If you're looking to connect your phone to your monitor, you'll want to look out for HDMI-MHL, which is the monitor's input ability to take a phone's screen and display it.

Best gaming monitor 2017: Audio

Audio isn't something we would recommend on a monitor. Some are better than others in reproducing an acceptable audio reproduction, but if you're a gamer, you'll either have your own speakers or a headset. 

On the plus side, most monitors have a 3.5mm auxiliary output for a headphone connection. Also seeAll display reviews

Best gaming monitor 2017 UK

All the listed monitors have been tested or trialled by us.

AOC G2460VQ6

AOC G2460VQ6

Specs at a glance:

  • Monitor size: 24in
  • Panel type: TN
  • Resolution: 1920x1080
  • Aspect ratio: 16:9 
  • Maximum refresh rate: 75Hz at 1920x1080
  • Quoted response time: 1ms
  • Inputs: VGA, HDMI and DisplayPort

If you're looking for a budget gaming monitor, the AOC G2460VQ6 is a fantastic starting point. It comes at a very low price, has a maximum refresh rate of 75Hz in full-HD and has a reasonably good colour reproduction for a TN panel.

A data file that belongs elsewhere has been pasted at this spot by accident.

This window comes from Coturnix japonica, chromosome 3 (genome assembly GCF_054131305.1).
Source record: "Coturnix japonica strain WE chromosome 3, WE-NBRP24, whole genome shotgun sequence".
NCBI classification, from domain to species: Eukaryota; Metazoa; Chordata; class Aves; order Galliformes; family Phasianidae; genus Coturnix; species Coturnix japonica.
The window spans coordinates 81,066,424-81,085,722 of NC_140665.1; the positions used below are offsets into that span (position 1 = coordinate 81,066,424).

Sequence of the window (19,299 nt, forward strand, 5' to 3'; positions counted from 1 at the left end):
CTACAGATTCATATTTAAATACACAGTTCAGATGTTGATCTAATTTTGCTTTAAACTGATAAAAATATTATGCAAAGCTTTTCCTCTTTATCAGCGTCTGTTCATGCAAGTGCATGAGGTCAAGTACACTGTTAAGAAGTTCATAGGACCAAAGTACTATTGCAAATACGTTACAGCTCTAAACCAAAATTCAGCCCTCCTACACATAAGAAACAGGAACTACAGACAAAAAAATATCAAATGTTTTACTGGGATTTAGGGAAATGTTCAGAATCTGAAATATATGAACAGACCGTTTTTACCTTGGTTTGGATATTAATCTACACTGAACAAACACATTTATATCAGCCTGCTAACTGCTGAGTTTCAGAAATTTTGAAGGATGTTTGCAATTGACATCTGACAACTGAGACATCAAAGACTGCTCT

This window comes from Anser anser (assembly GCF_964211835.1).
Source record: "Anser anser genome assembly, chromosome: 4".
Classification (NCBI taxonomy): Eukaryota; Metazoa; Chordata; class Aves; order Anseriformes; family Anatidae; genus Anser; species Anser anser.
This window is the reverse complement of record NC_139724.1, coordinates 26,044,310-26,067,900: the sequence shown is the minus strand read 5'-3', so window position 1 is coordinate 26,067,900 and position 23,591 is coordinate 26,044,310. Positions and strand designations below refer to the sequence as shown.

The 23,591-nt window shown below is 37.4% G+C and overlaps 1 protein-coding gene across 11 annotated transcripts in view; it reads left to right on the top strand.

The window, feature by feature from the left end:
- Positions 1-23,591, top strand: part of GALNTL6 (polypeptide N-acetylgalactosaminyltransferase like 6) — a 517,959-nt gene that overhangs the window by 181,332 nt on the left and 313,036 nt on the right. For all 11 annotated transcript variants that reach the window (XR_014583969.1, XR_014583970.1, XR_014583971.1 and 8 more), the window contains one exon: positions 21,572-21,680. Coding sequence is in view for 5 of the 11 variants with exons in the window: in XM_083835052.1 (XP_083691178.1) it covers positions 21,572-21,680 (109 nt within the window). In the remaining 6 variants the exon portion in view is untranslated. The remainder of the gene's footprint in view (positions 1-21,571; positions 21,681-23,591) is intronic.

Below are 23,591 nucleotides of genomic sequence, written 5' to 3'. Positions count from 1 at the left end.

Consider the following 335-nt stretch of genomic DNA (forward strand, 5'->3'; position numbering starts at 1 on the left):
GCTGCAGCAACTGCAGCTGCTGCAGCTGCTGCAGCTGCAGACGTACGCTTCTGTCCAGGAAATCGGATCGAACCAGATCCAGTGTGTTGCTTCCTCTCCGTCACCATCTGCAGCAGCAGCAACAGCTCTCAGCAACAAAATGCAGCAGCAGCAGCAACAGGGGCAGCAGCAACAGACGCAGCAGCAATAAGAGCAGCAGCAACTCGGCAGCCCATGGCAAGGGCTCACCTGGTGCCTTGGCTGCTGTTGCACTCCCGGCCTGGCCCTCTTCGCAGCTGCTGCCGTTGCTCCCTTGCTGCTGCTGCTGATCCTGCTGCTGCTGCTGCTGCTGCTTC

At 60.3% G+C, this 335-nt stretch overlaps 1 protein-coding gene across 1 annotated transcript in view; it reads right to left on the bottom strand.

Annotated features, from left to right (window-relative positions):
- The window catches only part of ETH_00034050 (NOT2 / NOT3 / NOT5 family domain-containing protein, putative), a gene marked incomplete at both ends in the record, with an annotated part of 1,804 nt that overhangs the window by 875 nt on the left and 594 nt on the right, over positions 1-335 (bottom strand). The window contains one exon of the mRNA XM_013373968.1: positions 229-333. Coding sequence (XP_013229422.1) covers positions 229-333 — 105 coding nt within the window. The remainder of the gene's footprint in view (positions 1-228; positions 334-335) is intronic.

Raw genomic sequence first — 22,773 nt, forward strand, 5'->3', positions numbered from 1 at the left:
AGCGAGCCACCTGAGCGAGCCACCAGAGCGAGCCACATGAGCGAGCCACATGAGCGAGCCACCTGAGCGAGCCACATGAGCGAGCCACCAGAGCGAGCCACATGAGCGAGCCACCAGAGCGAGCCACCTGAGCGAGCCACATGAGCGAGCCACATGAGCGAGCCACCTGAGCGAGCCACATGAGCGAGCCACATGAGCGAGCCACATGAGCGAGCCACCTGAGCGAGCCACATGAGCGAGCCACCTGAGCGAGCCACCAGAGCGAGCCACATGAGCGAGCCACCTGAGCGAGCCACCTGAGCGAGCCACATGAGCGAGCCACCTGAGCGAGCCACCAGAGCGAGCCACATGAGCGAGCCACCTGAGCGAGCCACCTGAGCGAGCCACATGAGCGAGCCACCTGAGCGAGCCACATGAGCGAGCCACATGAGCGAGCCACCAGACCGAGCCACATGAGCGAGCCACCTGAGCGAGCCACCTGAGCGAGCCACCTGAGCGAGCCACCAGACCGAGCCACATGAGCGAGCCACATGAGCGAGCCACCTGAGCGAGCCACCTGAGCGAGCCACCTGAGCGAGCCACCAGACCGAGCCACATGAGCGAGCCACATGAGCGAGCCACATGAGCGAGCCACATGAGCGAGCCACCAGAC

The monitor stands out from the budget-monitor crowd, as it also supports AMD FreeSync, a technology used to reduce tearing in graphically intense games.

The panel's response time and input lag are low, whereby in games your movements are well represented.

The monitor has speakers, flicker-free support and anti-blue light technology. Unfortunately, its stand is limited to tilt-only adjustments.

BenQ RL2460HT

BenQ RL2460HT

Specs at a glance:

  • Monitor size: 24in
  • Panel type: TN
  • Resolution: 1920x1080
  • Aspect ratio: 16:9 
  • Maximum refresh rate: 60Hz at 1920x1080
  • Quoted response time: 1ms
  • Inputs: VGA, 2xHDMI, DVI and 1x HDMI output.